The Lucifer Effect: Understanding How Good People Turn Evil (Paperback)
Understanding How Good People Turn Evil
Random House Trade, 9780812974447, 551pp.
Publication Date: January 22, 2008
The definitive firsthand account of the groundbreaking research of Philip Zimbardo--the basis for the award-winning film The Stanford Prison Experiment Renowned social psychologist and creator of the Stanford Prison Experiment Philip Zimbardo explores the mechanisms that make good people do bad things, how moral people can be seduced into acting immorally, and what this says about the line separating good from evil. The Lucifer Effect explains how--and the myriad reasons why--we are all susceptible to the lure of "the dark side." Drawing on examples from history as well as his own trailblazing research, Zimbardo details how situational forces and group dynamics can work in concert to make monsters out of decent men and women. Here, for the first time and in detail, Zimbardo tells the full story of the Stanford Prison Experiment, the landmark study in which a group of college-student volunteers was randomly divided into "guards" and "inmates" and then placed in a mock prison environment. Within a week the study was abandoned, as ordinary college students were transformed into either brutal, sadistic guards or emotionally broken prisoners. By illuminating the psychological causes behind such disturbing metamorphoses, Zimbardo enables us to better understand a variety of harrowing phenomena, from corporate malfeasance to organized genocide to how once upstanding American soldiers came to abuse and torture Iraqi detainees in Abu Ghraib. He replaces the long-held notion of the "bad apple" with that of the "bad barrel"--the idea that the social setting and the system contaminate the individual, rather than the other way around. This is a book that dares to hold a mirror up to mankind, showing us that we might not be who we think we are. While forcing us to reexamine what we are capable of doing when caught up in the crucible of behavioral dynamics, though, Zimbardo also offers hope. We are capable of resisting evil, he argues, and can even teach ourselves to act heroically. Like Hannah Arendt's Eichmann in Jerusalem and Steven Pinker's The Blank Slate, The Lucifer Effect is a shocking, engrossing study that will change the way we view human behavior. Praise for The Lucifer Effect "The Lucifer Effect will change forever the way you think about why we behave the way we do--and, in particular, about the human potential for evil. This is a disturbing book, but one that has never been more necessary."--Malcolm Gladwell "An important book . . . All politicians and social commentators . . . should read this."--The Times (London) "Powerful . . . an extraordinarily valuable addition to the literature of the psychology of violence or 'evil.'"--The American Prospect "Penetrating . . . Combining a dense but readable and often engrossing exposition of social psychology research with an impassioned moral seriousness, Zimbardo challenges readers to look beyond glib denunciations of evil-doers and ponder our collective responsibility for the world's ills."--Publishers Weekly "A sprawling discussion . . . Zimbardo couples a thorough narrative of the Stanford Prison Experiment with an analysis of the social dynamics of the Abu Ghraib prison in Iraq."--Booklist "Zimbardo bottled evil in a laboratory. The lessons he learned show us our dark nature but also fill us with hope if we heed their counsel. The Lucifer Effect reads like a novel."--Anthony Pratkanis, Ph.D., professor emeritus of psychology, University of California From the Hardcover edition.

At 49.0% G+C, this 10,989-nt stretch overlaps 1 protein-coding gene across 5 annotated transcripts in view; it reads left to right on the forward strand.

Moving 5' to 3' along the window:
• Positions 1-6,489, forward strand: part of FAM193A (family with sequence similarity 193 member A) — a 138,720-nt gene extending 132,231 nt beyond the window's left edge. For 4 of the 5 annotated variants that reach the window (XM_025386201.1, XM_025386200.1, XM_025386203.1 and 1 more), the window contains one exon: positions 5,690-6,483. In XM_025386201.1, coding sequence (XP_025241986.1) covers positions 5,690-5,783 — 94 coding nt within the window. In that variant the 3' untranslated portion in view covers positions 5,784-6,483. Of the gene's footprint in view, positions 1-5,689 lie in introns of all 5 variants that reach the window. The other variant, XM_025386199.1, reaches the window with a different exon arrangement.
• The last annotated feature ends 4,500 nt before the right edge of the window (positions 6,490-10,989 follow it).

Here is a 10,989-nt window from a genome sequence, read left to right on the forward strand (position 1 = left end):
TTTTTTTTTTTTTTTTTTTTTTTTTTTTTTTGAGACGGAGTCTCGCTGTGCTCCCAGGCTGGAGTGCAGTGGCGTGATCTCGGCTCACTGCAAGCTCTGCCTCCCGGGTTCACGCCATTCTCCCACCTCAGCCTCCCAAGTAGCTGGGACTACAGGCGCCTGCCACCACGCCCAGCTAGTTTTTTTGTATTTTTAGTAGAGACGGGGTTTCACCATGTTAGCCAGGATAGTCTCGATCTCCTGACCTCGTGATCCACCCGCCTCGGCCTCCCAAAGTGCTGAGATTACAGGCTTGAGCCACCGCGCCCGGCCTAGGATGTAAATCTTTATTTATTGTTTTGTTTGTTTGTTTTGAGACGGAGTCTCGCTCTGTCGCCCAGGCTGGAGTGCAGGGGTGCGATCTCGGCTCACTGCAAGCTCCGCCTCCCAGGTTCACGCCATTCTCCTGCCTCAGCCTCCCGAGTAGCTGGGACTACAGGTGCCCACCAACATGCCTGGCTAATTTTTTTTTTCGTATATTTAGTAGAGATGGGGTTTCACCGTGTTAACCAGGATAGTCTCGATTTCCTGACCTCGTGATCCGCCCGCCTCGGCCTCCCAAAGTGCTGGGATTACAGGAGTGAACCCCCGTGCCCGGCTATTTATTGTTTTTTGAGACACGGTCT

About the Author
Philip Zimbardo is professor emeritus of psychology at Stanford University and has also taught at Yale University, New York University, and Columbia University. He is the co-author of Psychology and Life and author of Shyness, which together have sold more than 2.5 million copies. Zimbardo has been president of the American Psychological Association and is now director of the Stanford Center on Interdisciplinary Policy, Education, and Research on Terrorism. He also narrated the award-winning PBS series Discovering Psychology, which he helped create. In 2004, he acted as an expert witness in the court-martial hearings of one of the American army reservists accused of criminal behavior in the Abu Ghraib prison in Iraq. His informative website, www.prisonexperiment.org is visited by millions every year. Visit the author's personal website at www.zimbardo.com. From the Hardcover edition.